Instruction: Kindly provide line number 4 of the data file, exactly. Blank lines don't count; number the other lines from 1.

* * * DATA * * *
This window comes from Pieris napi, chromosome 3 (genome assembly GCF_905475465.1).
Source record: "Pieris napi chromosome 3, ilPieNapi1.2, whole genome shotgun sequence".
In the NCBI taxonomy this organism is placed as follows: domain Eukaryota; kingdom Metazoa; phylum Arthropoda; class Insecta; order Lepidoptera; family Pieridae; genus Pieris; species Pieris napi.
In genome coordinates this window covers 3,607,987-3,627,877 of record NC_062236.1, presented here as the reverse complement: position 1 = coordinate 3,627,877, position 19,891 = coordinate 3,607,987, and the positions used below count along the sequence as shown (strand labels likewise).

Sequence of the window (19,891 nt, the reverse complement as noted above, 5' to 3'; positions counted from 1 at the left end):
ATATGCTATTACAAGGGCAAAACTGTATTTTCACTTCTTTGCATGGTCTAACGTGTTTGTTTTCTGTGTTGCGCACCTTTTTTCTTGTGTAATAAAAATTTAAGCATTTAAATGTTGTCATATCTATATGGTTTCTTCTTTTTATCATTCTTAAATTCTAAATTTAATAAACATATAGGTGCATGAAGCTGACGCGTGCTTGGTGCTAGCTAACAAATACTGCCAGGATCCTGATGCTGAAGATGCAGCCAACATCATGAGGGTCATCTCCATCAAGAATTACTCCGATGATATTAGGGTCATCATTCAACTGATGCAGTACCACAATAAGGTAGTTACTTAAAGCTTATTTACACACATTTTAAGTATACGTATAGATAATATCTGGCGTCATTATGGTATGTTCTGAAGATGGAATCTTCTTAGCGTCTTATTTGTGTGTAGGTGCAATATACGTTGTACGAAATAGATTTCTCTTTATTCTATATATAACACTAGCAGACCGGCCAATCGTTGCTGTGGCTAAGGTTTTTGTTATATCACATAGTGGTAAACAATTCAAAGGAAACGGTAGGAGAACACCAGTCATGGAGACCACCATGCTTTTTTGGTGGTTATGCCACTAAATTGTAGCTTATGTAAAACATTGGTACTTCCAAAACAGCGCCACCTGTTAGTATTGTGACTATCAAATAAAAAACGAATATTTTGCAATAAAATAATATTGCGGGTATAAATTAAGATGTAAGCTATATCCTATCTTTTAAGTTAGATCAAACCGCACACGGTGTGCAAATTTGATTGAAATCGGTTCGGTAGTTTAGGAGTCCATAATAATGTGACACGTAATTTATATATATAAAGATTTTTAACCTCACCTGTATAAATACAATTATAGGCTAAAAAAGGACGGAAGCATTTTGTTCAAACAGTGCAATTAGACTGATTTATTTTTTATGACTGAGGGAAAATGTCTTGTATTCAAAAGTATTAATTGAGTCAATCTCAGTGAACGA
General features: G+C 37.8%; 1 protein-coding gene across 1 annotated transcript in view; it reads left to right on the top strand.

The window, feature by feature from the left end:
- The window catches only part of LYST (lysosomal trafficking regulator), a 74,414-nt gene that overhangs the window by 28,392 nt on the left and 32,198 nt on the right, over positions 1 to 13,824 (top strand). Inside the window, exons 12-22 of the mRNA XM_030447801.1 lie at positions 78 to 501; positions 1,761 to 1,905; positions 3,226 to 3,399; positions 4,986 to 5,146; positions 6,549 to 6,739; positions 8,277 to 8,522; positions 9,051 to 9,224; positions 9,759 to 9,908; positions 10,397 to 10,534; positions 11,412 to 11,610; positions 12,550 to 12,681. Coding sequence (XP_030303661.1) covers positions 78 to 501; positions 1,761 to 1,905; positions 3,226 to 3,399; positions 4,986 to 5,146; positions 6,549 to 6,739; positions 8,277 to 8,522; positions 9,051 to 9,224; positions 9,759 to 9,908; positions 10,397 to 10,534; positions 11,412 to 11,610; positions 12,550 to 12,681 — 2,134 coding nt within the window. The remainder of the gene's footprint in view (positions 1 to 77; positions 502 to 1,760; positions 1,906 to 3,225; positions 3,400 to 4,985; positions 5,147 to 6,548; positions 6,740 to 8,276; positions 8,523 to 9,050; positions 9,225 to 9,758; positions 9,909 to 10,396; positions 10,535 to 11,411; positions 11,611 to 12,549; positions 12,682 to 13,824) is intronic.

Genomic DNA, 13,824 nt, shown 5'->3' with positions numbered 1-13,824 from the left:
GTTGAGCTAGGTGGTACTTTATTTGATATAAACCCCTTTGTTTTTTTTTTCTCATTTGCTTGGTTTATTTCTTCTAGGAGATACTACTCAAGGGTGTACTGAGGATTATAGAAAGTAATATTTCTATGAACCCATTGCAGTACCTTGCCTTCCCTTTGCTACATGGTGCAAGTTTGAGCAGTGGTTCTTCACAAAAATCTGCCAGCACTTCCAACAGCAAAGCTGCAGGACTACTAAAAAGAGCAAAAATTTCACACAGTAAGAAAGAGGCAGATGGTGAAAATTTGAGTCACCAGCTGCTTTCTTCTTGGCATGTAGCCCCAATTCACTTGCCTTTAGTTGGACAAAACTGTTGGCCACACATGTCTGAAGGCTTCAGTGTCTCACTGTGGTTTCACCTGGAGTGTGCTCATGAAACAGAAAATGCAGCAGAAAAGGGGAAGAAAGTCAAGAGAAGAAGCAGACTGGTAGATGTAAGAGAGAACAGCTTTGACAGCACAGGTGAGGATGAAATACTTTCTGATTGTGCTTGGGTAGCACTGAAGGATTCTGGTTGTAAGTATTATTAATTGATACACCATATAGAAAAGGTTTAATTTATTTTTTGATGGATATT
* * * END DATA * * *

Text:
In genome coordinates this window covers 3,607,987-3,627,877 of record NC_062236.1, presented here as the reverse complement: position 1 = coordinate 3,627,877, position 19,891 = coordinate 3,607,987, and the positions used below count along the sequence as shown (strand labels likewise).